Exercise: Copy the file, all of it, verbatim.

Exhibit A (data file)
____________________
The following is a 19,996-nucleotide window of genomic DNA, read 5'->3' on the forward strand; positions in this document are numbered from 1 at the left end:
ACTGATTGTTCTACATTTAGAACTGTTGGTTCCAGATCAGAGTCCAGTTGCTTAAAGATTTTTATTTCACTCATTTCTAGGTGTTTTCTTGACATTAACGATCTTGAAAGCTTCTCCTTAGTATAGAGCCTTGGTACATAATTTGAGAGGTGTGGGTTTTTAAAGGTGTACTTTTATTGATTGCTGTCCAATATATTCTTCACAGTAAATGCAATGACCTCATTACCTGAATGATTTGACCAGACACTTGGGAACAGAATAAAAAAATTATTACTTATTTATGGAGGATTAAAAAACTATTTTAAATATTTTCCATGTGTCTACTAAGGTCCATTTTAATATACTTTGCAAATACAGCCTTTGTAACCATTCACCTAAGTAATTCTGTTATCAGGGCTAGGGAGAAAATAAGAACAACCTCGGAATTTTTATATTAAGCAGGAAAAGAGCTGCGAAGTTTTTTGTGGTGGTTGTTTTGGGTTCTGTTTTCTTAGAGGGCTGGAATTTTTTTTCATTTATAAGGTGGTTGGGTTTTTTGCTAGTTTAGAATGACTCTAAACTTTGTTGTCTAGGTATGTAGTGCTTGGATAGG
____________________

The following is a 19,996-nucleotide window of genomic DNA, read 5'->3' on the forward strand; positions in this document are numbered from 1 at the left end:
ACTGATTGTTCTACATTTAGAACTGTTGGTTCCAGATCAGAGTCCAGTTGCTTAAAGATTTTTATTTCACTCATTTCTAGGTGTTTTCTTGACATTAACGATCTTGAAAGCTTCTCCTTAGTATAGAGCCTTGGTACATAATTTGAGAGGTGTGGGTTTTTAAAGGTGTACTTTTATTGATTGCTGTCCAATATATTCTTCACAGTAAATGCAATGACCTCATTACCTGAATGATTTGACCAGACACTTGGGAACAGAATAAAAAAATTATTACTTATTTATGGAGGATTAAAAAACTATTTTAAATATTTTCCATGTGTCTACTAAGGTCCATTTTAATATACTTTGCAAATACAGCCTTTGTAACCATTCACCTAAGTAATTCTGTTATCAGGGCTAGGGAGAAAATAAGAACAACCTCGGAATTTTTATATTAAGCAGGAAAAGAGCTGCGAAGTTTTTTGTGGTGGTTGTTTTGGGTTCTGTTTTCTTAGAGGGCTGGAATTTTTTTTCATTTATAAGGTGGTTGGGTTTTTTGCTAGTTTAGAATGACTCTAAACTTTGTTGTCTAGGTATGTAGTGCTTGGATAGG